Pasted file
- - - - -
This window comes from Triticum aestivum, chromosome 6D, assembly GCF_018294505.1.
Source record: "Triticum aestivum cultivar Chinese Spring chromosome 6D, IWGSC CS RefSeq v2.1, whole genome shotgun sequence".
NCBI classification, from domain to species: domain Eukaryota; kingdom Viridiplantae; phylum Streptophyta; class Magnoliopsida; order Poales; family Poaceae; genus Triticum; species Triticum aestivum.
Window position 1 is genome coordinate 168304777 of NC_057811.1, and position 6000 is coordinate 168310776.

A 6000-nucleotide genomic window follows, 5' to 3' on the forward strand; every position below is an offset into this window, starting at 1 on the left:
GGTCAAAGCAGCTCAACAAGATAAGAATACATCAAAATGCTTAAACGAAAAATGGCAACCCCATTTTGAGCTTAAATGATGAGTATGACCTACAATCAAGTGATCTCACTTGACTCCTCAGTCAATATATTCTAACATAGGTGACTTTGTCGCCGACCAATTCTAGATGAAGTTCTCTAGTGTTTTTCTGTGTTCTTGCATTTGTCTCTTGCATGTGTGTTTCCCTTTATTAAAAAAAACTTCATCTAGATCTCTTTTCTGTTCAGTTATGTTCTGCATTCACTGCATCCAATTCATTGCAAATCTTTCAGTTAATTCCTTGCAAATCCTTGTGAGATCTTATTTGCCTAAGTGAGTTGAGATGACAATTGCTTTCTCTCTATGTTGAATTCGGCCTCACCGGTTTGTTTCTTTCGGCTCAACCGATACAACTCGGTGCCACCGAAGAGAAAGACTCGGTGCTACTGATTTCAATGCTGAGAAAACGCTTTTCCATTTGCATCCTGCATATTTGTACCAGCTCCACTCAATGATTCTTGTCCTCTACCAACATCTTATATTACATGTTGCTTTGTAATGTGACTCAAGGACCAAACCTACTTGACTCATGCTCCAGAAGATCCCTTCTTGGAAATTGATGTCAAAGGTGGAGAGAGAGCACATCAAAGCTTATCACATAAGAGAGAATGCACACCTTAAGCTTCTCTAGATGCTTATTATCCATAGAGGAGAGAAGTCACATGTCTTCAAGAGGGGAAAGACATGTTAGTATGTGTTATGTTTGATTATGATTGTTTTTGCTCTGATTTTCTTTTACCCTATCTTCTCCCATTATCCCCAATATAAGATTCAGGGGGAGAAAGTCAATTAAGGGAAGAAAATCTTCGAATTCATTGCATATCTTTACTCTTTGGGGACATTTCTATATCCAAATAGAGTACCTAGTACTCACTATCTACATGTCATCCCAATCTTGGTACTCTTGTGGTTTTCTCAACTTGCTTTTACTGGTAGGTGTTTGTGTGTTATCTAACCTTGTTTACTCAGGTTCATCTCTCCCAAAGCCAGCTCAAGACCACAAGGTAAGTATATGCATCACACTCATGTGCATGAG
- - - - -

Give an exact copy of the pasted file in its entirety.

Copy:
This window comes from Triticum aestivum, chromosome 6D, assembly GCF_018294505.1.
Source record: "Triticum aestivum cultivar Chinese Spring chromosome 6D, IWGSC CS RefSeq v2.1, whole genome shotgun sequence".
NCBI classification, from domain to species: domain Eukaryota; kingdom Viridiplantae; phylum Streptophyta; class Magnoliopsida; order Poales; family Poaceae; genus Triticum; species Triticum aestivum.
Window position 1 is genome coordinate 168304777 of NC_057811.1, and position 6000 is coordinate 168310776.

A 6000-nucleotide genomic window follows, 5' to 3' on the forward strand; every position below is an offset into this window, starting at 1 on the left:
GGTCAAAGCAGCTCAACAAGATAAGAATACATCAAAATGCTTAAACGAAAAATGGCAACCCCATTTTGAGCTTAAATGATGAGTATGACCTACAATCAAGTGATCTCACTTGACTCCTCAGTCAATATATTCTAACATAGGTGACTTTGTCGCCGACCAATTCTAGATGAAGTTCTCTAGTGTTTTTCTGTGTTCTTGCATTTGTCTCTTGCATGTGTGTTTCCCTTTATTAAAAAAAACTTCATCTAGATCTCTTTTCTGTTCAGTTATGTTCTGCATTCACTGCATCCAATTCATTGCAAATCTTTCAGTTAATTCCTTGCAAATCCTTGTGAGATCTTATTTGCCTAAGTGAGTTGAGATGACAATTGCTTTCTCTCTATGTTGAATTCGGCCTCACCGGTTTGTTTCTTTCGGCTCAACCGATACAACTCGGTGCCACCGAAGAGAAAGACTCGGTGCTACTGATTTCAATGCTGAGAAAACGCTTTTCCATTTGCATCCTGCATATTTGTACCAGCTCCACTCAATGATTCTTGTCCTCTACCAACATCTTATATTACATGTTGCTTTGTAATGTGACTCAAGGACCAAACCTACTTGACTCATGCTCCAGAAGATCCCTTCTTGGAAATTGATGTCAAAGGTGGAGAGAGAGCACATCAAAGCTTATCACATAAGAGAGAATGCACACCTTAAGCTTCTCTAGATGCTTATTATCCATAGAGGAGAGAAGTCACATGTCTTCAAGAGGGGAAAGACATGTTAGTATGTGTTATGTTTGATTATGATTGTTTTTGCTCTGATTTTCTTTTACCCTATCTTCTCCCATTATCCCCAATATAAGATTCAGGGGGAGAAAGTCAATTAAGGGAAGAAAATCTTCGAATTCATTGCATATCTTTACTCTTTGGGGACATTTCTATATCCAAATAGAGTACCTAGTACTCACTATCTACATGTCATCCCAATCTTGGTACTCTTGTGGTTTTCTCAACTTGCTTTTACTGGTAGGTGTTTGTGTGTTATCTAACCTTGTTTACTCAGGTTCATCTCTCCCAAAGCCAGCTCAAGACCACAAGGTAAGTATATGCATCACACTCATGTGCATGAG